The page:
Individuals with a gastrointestinal (GI) biopsy that comes back normal still have a heightened risk of inflammatory bowel disease (IBD) in the years following that normal biopsy than their population references, according to a new study published in the open access journal PLOS Medicine by Jiangwei Sun, PhD, of Karolinska Institutet, Sweden, and colleagues.

IBD is a chronic disease of the GI tract and subtypes mainly include Crohn’s disease and ulcerative colitis. The disease is typically diagnosed with an upper or lower GI biopsy, taken during an endoscopy. In clinical practice, the most frequent finding on an endoscopy is a normal biopsy, and evidence suggests a persistently decreased risk of colorectal cancer for up to ten years after a normal biopsy. However, the association between a normal biopsy and a later diagnosis of IBD has been unclear; some studies have hinted that IBD may have a symptomatic period before diagnosis is possible.

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In the new study, researchers used a Sweden-wide database of GI biopsy reports from 1965 to 2016 to identify 200,495 individuals with a normal lower GI biopsy and 257,192 individuals with a normal upper GI biopsy. They also identified more than 2 million matched population references from the Swedish Total Population Register, and nearly half a million siblings of the biopsied individuals who were alive and had not had their own GI biopsy from the Swedish Multi-Generation Register.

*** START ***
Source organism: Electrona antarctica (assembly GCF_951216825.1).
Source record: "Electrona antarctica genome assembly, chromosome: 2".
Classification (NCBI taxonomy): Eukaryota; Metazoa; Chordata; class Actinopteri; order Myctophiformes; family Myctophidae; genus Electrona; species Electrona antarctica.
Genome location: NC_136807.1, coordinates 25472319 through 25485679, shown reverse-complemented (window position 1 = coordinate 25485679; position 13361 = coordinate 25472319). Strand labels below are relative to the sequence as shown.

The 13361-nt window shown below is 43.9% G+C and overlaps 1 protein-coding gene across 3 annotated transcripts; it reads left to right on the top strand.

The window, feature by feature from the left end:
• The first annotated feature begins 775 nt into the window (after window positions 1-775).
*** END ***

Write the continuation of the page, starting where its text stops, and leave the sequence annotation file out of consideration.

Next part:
During a median follow up time of 10 years, 4,853 individuals (2.4%) with a normal lower GI biopsy developed IBD, compared to 0.4% of the population references. This translated to one additional IBD case for every 37 individuals during the 30 years after a normal lower GI biopsy. The individuals with normal lower GI biopsy had a higher risk of overall IBD (HR=5.56; 95%CI: 5.28-5.85), ulcerative colitis (HR=5.20; 95%CI: 4.85-5.59) and Crohn’s disease (HR=6.99; 95%CI: 81 6.38-7.66) than the population references. The risks were 3.27 (95%CI: 3.05-3.51) for overall IBD, 3.27 (95%CI: 2.96-3.61) for ulcerative colitis, and 3.77 (95%CI: 3.34-4.26) for Crohn’s disease than their siblings. A normal upper GI biopsy was also associated with an increased risk of Crohn’s disease compared to both the population references and siblings (HR=2.93; 95%CI: 2.68-3.21 and HR= 2.39; 95%CI: 2.10-2.73). The study was limited by a lack of data on the indications for each patient’s biopsy, patients’ lifestyle, medical background, and genetics.

“Endoscopic biopsy with normal mucosa was associated with an elevated IBD incidence for at least 30 years. This may suggest a substantial symptomatic period of IBD and incomplete diagnostic examinations in patients with early IBD,” the authors say. “Clinicians should be aware of the long-term increased risk of IBD in those with symptoms requiring GI investigation but with a finding of histologically normal mucosa.”

Sun adds, “Endoscopic biopsy with normal mucosa was associated with an elevated inflammatory bowel disease incidence for at least 30 years. This may suggest a substantial symptomatic period before inflammatory bowel disease diagnosis.”

Featured image: Researchers assess the long-term risk of inflammatory bowel disease after an endoscopic biopsy. Photo: Sora Shimazaki, Pexels